Is Passion a Light in Your Life?
Photojournalist Eve Arnold with Marilyn Monroe. (Magnum)
The quote “I don’t want to achieve immortality through my work; I want to achieve it through not dying” is attributed to Woody Allen. It’s an interesting declaration for the filmmaker, who will leave to the world one of the richest bodies of work ever produced when he’s gone. Living long (and, for that matter, living large) has been on my mind lately with the passing of two dynamic women, Eva Zeisel and Eve Arnold, each of which made indelible marks on our culture during their lifetimes, and will likely do so long into the future through their work.
Photojournalist Eve Arnold is shown at work in 1963. (Magnum)
Arnold died on January 4, 2012, at the age of 99. A Philadelphia native, she was one of the first women to join the Magnum Photography Agency—known for its heavy-hitting talent and blatant machismo—and is one of the few females to make it with the lauded firm to this day. Her photographs of Marilyn Monroe speak to her ability to capture a natural quality in her photography that would come to be her trademark style. “You can’t make a great musician or a great photographer if the magic isn’t there,” Arnold once remarked, an interesting quote given I’ve been thinking about how, as a rule, orchestra conductors tend to live longer than most people in other professions because they are so passionate about what they do.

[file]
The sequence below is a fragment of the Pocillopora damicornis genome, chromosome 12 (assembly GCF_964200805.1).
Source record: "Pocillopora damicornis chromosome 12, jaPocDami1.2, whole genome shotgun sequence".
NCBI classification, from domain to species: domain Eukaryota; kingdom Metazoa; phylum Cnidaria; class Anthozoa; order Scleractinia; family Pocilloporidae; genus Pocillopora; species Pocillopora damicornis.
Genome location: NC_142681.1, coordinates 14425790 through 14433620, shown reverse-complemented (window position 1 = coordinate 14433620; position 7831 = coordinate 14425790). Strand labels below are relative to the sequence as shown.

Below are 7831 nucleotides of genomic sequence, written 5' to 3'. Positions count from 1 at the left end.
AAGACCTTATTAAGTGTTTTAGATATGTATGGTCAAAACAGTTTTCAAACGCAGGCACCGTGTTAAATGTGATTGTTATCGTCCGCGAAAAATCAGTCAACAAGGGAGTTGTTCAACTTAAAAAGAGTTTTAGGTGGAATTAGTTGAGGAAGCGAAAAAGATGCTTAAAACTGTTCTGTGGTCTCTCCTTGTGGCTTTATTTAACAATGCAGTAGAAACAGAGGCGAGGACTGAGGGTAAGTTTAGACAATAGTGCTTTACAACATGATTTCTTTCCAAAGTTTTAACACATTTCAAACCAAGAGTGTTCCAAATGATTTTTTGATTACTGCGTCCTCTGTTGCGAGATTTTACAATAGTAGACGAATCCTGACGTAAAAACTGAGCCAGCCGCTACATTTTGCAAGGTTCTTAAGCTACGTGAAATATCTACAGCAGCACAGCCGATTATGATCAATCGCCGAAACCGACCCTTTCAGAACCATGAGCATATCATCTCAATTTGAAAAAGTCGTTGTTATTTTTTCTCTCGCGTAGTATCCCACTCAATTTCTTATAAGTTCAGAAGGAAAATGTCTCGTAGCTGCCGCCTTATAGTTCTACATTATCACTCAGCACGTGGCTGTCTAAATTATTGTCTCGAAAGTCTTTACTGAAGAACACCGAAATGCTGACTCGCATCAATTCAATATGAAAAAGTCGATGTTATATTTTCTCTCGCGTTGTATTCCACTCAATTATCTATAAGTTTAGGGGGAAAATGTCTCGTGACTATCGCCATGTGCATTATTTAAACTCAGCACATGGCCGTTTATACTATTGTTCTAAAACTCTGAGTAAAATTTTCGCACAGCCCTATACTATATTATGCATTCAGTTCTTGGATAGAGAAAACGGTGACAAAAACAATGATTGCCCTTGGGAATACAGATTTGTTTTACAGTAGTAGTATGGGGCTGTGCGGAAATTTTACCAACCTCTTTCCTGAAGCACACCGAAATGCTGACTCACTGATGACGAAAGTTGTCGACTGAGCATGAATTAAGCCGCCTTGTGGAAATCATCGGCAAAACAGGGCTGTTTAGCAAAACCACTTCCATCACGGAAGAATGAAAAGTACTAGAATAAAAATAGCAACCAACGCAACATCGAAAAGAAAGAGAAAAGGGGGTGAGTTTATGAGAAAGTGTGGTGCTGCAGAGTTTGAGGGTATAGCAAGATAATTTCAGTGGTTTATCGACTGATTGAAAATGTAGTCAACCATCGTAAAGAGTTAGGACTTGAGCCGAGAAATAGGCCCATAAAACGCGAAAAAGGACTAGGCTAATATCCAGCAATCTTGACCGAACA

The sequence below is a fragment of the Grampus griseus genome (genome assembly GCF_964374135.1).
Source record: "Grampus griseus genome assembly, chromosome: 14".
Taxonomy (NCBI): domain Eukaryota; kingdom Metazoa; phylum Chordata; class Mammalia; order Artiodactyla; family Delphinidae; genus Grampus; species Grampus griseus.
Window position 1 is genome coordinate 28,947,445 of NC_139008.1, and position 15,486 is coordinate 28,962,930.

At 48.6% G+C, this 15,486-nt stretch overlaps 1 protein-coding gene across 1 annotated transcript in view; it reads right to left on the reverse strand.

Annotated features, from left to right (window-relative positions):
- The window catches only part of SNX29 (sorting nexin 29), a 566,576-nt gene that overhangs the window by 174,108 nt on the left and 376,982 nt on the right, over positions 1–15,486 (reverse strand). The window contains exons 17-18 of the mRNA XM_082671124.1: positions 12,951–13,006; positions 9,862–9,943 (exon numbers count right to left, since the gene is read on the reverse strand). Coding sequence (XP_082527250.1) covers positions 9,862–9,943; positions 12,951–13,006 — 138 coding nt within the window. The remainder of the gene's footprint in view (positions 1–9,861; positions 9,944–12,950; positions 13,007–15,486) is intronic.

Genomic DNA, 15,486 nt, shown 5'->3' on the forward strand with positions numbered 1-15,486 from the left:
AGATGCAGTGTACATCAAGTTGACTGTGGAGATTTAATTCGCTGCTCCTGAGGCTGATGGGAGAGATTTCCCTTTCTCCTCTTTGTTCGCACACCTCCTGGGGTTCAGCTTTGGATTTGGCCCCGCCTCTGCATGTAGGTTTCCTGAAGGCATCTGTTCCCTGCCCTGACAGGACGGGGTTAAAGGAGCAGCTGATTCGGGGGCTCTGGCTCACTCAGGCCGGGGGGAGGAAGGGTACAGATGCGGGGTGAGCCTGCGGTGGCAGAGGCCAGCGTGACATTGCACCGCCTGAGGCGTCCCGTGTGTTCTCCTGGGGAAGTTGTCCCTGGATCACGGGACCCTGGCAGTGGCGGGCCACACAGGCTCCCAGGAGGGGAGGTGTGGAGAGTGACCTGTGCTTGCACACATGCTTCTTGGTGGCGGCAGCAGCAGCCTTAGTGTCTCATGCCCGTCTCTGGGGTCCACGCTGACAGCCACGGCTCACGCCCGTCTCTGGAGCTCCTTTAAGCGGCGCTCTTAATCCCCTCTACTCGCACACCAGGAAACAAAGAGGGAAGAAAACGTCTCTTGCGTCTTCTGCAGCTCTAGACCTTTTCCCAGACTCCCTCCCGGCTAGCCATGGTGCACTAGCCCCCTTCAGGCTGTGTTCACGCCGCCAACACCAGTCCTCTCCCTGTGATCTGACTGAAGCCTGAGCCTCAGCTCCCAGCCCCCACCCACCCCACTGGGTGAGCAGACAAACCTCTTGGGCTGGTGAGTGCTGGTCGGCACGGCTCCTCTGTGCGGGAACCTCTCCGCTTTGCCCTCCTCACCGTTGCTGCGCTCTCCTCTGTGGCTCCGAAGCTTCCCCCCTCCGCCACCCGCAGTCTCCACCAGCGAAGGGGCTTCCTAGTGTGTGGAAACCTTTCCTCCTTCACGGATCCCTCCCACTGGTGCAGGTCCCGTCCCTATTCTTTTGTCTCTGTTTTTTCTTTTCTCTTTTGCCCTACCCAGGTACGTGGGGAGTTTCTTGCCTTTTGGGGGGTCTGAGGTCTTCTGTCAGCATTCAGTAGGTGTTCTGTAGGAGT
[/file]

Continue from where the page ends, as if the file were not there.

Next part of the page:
Eva Zeisel died less than a week before Arnold, on December 30, 2011, at the age of 105. The industrial designer was a giant among giants in her field. She began making ceramics in Germany in the 1920s, then moved to Russia where she was imprisoned after being falsely accused of plotting to assassinate Joseph Stalin. She was deported to Austria and then found herself on the run once again, fleeing the Nazis. She met and married Hanz Zeisel in England before moving here to New York City where she would eventually teach ceramics at Pratt Institute. Her initial exhibition at the Museum of Modern Art paved the way for female designers to achieve solo shows at the museum because she was the first to have a one-woman exhibition at MoMA in 1946. Incredibly, her newest products debuted in 2008 when she was past the century mark.
Zeisel appears on TED talk; you can also hear what she has to say about her work through her self-written book Eva Zeisel On Design: The Magic Language of Things.
Scientists claim that having a purpose in life, a passion that excites and fulfills, can add to life expectancy. I believe these two women have proven the assertion beyond a shadow of a doubt. We at Global Lighting take our hats off to passionate designers everywhere, especially ones who cover new territory in some way. Do you feel you have passion in your life? I’d love to hear about what you feel is going to keep you young and vibrant throughout your years on the earthly plane!
Eve Arnold was a force of vision, capturing celebrities for decades. (Magnum)